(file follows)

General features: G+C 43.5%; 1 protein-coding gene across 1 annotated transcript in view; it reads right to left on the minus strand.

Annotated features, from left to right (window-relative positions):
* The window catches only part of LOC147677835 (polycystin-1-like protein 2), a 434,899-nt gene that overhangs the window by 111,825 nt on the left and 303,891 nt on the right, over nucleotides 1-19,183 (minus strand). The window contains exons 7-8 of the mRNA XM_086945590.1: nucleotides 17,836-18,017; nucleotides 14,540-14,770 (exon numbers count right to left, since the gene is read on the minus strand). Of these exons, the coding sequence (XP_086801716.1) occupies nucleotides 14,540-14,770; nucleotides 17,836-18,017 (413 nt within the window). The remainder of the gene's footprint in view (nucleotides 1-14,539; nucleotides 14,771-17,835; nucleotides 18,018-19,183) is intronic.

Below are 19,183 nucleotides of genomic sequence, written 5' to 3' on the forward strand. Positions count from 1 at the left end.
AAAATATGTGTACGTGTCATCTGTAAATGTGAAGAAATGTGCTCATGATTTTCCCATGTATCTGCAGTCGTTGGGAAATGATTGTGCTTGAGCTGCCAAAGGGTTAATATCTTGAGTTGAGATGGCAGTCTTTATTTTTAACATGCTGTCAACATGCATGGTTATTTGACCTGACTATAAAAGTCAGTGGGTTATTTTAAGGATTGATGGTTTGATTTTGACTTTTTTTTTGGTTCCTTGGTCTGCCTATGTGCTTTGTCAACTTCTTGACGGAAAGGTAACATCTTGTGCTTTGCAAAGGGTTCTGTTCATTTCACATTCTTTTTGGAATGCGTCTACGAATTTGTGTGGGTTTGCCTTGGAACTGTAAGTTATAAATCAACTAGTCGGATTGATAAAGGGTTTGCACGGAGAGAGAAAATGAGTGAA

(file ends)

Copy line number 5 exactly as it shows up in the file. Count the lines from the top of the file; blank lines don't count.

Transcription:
AAAATATGTGTACGTGTCATCTGTAAATGTGAAGAAATGTGCTCATGATTTTCCCATGTATCTGCAGTCGTTGGGAAATGATTGTGCTTGAGCTGCCAAAGGGTTAATATCTTGAGTTGAGATGGCAGTCTTTATTTTTAACATGCTGTCAACATGCATGGTTATTTGACCTGACTATAAAAGTCAGTGGGTTATTTTAAGGATTGATGGTTTGATTTTGACTTTTTTTTTGGTTCCTTGGTCTGCCTATGTGCTTTGTCAACTTCTTGACGGAAAGGTAACATCTTGTGCTTTGCAAAGGGTTCTGTTCATTTCACATTCTTTTTGGAATGCGTCTACGAATTTGTGTGGGTTTGCCTTGGAACTGTAAGTTATAAATCAACTAGTCGGATTGATAAAGGGTTTGCACGGAGAGAGAAAATGAGTGAA